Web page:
(c)          The remaining of Section 10 of the Constitution, which stated, “the Government of the Federation or of a State shall not adopt any religion as State Religion” can be better observed, and unity of Nigeria better guaranteed when the government stops paying imams, pastors, maintaining mosques and churches, etc. such issues should be left to the Darikas and denominations to handle. This will promote the one and only one ideology that was agreed upon by our founding fathers – Parliamentary Democracy and Rule of Law.

Two. Government within Government

  1. Before we consider the issue of government within a government, in effect an Islamic (Sharia) invisible government with a visible Nigerian government under the military and democratic dispensation in the country, there is need to discuss how and why Nigeria became a full fledge member of the Organization of Islamic State (OIC) through stealthy jihad.
  2. We do not know when exactly it was decided by Muslim leadership in Nigeria to declare Nigeria as an Islamic state. One fact is, however, clear – that the forces of Sharia have been at war for over a 100 years and with Nigeria since the conquest of Usman Dan Fodio and, recently, to the policy dictates of the OIC the second largest and territorial entity (after the United Nations) made up of over 56 predominantly Muslim nations and Palestine authority – that Islam has nothing to do with terrorism.
  3. In the book Soldiers of Fortune, the author summarized the situation thus, “Unknown to Ukiwe, Nigeria had sent a delegation to the OIC and secretly joined it. The delegation was led by the Mines and Power Minister, Alhaji Rilwanu Lukman, and several other prominent Nigerian Muslims, including Ibrahim Dasuki (Secretary-General of the Supreme Council on Islamic Affairs), Abubakar Alhaji (a permanent secretary in the National Planning Ministry), and Abdulkadir Ahmed (CBN Governor).

This decision was taken without a debate before the AFRC or the National Council of Ministers, and without the knowledge of Ukiwe, the Minister of Foreign Affairs Professor Bolaji Akinyemi, or the Information Minister Colonel Anthony Ukpo. All three were Christians.” (Page 107) Just before quote the author wrote, “Beginning from the regime of General Yakubu Gowon, Nigeria had maintained ‘observer’ status with the Organization of the Islamic Conference (OIC). The OIC was a political, economic and social Organization of Muslim states worldwide. In early 1986, newspapers ran a story claiming that Nigeria’s observer status had been surreptitiously upgraded to full blown membership of the OIC.

When questioned by the press about the matter, the CGS, Commodore Ebitu Ukiwe (an Igbo Christian from the south), stated that membership of the OIC had not been discussed by the AFRC and denied that Nigeria had joined the OIC. Despite being the regime’s official number two, Ukiwe would soon discover that in the Babangida regime there was a government within a government, and he was an outsider.” This government within a government remained a permanent Islamic feature in Nigeria.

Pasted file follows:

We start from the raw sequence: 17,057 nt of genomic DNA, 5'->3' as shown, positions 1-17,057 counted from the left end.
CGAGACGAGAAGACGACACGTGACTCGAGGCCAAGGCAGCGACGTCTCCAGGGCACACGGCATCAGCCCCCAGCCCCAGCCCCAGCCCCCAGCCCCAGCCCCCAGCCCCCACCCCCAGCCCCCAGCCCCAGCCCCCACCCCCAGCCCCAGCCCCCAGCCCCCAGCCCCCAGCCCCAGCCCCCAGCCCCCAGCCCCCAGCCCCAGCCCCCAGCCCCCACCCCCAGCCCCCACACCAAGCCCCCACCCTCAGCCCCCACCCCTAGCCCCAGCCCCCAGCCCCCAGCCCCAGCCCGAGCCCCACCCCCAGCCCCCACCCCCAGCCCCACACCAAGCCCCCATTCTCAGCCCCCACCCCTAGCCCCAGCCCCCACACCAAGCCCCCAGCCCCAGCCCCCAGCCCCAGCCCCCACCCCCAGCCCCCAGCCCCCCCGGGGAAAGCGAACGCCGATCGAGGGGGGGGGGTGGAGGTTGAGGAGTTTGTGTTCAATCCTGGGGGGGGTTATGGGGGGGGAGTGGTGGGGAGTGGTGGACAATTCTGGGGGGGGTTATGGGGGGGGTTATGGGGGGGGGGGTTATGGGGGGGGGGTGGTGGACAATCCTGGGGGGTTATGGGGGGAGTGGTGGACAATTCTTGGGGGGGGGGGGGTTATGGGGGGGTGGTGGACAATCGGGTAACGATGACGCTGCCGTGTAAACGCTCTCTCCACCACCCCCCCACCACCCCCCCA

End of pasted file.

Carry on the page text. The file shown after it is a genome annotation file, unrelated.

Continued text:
There is need to further examine this phenomenon, especially as Ukiwe “was actually commissioned into the navy before all of them, but lost seniority after fighting for Biafra and being absorbed back into the federal Nigerian Navy after the civil war. He was one of the longest serving military officers in the AFRC (he had been in military service even longer than Babangida and Abacha). However, as he did not have a political support-base in the AFRC, the defenceless Ukiwe was retired in October, 1986, in an unprecedented move. Ukiwe’s removal was the first time in over two decades of military rule that a Nigerian military leader had sacked his deputy.” (Page 109) The dominance of Islam over Christianity became obvious.

  1. From the above, it became very clear that two of the many important and Constitutional issues raised at the Aniagolu’s Tribunal include (a) that, government should be involved and finance the religious beliefs of Nigerians, (b) the recognition and application of Islamic Law in Nigeria. Somewhere along the line in one political development, but demands were accepted by successive Military Regimes that followed and implemented in various ways through stealth Jihads and military Decrees.

First, security votes were increased and governors paid the salaries of Muslim clerics and for the maintenance of Mosques, especially in Northern Nigeria. This largesse was later extended to Southern Muslims, and Christians in the North and South. The position was entrenched by Obasanjo, when he directed that 5% allocation to Local Government should be paid to traditional rulers to meet their expenses. This directive found its way into our statute and law books on revenue allocation.